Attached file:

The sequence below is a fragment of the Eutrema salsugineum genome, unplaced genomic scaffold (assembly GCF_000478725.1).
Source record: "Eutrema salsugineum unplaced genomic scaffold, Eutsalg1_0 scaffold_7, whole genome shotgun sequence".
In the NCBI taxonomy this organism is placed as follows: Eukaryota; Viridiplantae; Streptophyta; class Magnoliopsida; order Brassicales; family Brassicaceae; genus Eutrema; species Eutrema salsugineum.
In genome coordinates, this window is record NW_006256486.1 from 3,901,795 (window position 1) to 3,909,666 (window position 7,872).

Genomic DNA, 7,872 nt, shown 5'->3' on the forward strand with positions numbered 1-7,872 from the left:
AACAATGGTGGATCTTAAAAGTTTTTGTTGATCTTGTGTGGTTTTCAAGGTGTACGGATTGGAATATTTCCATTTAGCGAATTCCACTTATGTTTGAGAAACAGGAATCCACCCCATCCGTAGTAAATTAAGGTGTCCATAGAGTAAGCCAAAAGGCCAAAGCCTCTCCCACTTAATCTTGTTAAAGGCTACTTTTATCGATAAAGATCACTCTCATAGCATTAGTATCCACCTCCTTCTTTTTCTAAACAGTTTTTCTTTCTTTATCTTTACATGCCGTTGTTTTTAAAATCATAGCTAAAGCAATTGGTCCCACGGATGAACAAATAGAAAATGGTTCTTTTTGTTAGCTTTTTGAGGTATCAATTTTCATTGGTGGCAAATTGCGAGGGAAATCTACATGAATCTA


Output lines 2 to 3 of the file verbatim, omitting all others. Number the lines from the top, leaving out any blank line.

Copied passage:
Source record: "Eutrema salsugineum unplaced genomic scaffold, Eutsalg1_0 scaffold_7, whole genome shotgun sequence".
In the NCBI taxonomy this organism is placed as follows: Eukaryota; Viridiplantae; Streptophyta; class Magnoliopsida; order Brassicales; family Brassicaceae; genus Eutrema; species Eutrema salsugineum.